Skip to navigationSkip to content

The perils of wearing contact lenses to bed

Dr. Alan Titelbaum from the Eye Associates of Somerville, holds up a contact lens at his practic
Reuters/Brian Snyder
Clean it.
  • Chase Purdy
By Chase Purdy

Food Reporter

Published This article is more than 2 years old.

It’s the kind of situation in which the nightmare begins when you wake up from sleeping.

One 59-year-old man heard popping coming from his eyeballs and then terrible pain following an overnight hunting trip. A 17-year-old woman discovered an ulcer in one of her eyes. And a 57-year-old man had to get an emergency corneal transplant in a last-minute effort to save his right eye.

The common denominator in each of these stories? Each person made a regular habit of sleeping while wearing their contact lenses. Now, in a new study published in the Annals of Emergency Medicine, physicians working in conjunction with the US Centers for Disease Control and Prevention are warning the country’s estimated 45 million contact lens wearers that maintaining that bad habit could very well lead to serious health problems. About one-third of contact lens wearers report sleeping or napping in their lenses.

The CDC reports that an estimated 1 million annual outpatient and emergency visits were due to keratitis, which is when clear tissue on the front of the eye becomes inflamed. That can happen from minor injuries related to not wearing proper eye protection, bacterial infection, in addition to wearing contact lenses for too long.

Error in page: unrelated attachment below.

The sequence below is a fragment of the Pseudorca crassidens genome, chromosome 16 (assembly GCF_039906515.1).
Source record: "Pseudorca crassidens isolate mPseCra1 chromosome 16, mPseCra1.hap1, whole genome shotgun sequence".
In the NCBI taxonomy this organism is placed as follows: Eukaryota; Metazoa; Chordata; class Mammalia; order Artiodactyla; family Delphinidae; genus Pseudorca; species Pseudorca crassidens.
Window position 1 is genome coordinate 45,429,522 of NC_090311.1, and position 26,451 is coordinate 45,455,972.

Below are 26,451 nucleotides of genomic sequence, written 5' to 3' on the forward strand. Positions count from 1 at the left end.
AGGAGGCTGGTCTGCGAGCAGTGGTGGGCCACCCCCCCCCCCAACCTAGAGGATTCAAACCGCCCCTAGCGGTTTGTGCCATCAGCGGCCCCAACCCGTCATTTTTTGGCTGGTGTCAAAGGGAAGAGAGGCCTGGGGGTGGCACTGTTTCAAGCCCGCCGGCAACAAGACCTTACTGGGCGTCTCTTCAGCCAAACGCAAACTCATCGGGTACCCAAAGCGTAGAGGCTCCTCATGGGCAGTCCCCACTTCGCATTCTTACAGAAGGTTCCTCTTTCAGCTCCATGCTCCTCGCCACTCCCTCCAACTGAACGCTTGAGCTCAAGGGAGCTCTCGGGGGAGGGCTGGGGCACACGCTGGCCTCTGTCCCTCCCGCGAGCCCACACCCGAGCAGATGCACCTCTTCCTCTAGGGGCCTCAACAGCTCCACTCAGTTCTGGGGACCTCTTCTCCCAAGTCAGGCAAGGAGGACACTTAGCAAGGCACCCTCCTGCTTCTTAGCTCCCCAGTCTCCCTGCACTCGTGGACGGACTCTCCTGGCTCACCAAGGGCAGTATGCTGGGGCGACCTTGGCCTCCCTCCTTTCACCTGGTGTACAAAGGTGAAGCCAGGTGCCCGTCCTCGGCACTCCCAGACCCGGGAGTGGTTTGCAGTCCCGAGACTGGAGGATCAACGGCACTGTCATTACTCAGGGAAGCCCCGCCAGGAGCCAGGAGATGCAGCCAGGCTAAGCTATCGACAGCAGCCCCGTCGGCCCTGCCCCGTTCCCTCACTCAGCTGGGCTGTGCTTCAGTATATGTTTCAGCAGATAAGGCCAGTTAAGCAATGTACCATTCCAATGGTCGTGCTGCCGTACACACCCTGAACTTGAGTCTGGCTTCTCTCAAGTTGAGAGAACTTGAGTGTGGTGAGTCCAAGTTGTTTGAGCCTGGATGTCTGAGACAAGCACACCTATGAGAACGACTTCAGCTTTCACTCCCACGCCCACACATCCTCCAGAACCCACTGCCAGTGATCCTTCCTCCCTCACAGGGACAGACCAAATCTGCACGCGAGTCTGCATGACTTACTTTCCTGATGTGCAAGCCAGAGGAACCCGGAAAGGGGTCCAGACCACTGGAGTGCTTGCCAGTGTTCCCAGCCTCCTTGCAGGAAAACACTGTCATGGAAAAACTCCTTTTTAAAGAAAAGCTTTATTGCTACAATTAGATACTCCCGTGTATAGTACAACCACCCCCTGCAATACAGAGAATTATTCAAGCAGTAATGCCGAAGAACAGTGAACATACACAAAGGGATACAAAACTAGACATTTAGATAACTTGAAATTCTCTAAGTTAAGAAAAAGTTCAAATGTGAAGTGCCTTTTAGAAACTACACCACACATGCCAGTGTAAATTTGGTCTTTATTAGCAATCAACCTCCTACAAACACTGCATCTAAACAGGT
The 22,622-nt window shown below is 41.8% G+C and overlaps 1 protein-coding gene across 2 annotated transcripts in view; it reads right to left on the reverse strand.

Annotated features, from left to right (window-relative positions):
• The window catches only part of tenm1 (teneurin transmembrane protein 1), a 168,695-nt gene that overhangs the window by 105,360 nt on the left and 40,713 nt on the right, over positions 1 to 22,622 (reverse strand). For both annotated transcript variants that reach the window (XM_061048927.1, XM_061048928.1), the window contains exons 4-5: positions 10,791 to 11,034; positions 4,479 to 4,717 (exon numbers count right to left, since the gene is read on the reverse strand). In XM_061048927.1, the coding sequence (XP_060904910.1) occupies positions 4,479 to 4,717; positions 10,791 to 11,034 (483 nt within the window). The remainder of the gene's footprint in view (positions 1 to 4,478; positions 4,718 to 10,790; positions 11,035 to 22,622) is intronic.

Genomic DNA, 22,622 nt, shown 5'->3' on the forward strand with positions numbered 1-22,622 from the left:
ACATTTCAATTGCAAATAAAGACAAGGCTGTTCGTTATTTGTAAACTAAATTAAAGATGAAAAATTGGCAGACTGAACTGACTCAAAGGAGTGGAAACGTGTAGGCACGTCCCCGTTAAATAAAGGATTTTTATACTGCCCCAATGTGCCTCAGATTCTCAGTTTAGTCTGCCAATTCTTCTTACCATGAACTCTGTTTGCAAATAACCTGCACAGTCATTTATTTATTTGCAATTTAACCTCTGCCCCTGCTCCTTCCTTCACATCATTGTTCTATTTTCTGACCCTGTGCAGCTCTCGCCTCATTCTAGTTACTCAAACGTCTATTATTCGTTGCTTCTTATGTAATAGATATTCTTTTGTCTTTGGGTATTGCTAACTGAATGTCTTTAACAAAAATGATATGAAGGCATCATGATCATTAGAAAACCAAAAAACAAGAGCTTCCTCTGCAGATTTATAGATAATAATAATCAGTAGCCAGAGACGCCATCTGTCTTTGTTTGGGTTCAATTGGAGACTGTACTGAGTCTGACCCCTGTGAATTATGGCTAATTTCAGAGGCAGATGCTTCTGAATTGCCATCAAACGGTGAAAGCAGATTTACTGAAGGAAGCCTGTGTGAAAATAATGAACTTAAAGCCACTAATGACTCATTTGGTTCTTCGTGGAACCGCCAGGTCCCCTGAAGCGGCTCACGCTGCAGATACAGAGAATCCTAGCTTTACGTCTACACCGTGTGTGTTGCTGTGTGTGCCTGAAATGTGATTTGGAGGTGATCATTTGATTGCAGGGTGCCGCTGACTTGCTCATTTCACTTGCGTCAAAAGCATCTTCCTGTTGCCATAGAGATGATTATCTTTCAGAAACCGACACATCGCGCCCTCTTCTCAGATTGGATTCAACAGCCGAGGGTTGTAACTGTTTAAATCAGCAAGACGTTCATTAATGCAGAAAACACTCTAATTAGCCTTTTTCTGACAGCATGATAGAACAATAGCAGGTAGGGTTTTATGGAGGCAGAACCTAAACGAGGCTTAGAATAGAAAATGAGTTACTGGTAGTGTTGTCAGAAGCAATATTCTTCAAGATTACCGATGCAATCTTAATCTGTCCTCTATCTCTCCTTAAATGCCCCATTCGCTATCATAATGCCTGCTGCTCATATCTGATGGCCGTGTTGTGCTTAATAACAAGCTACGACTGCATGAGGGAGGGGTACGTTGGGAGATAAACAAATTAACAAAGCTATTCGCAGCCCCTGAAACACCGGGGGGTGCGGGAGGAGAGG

In most of the six cases highlighted in the published study, the result of wearing contacts for multiple nights without any cleanings resulted in permanent scarring. And in several of those cases, the contact lenses were acquired over-the-counter, without a physician’s prescription. Some of those contact lenses are marketed as being approved for overnight wear. Even still, some physicians, including those at the Cleveland Clinic, suggest it’s important to remove contacts at night anyway as a way of giving the corneas a chance to “breathe.”

Signs of an eye infection include noticing poorer vision quality, redness, watery eyes, and discharge. If removing the lenses doesn’t stop the irritation, people are advised to see a doctor, bringing with them their contact lenses, which can themselves be tested for infection.

📬 Kick off each morning with coffee and the Daily Brief (BYO coffee).

By providing your email, you agree to the Quartz Privacy Policy.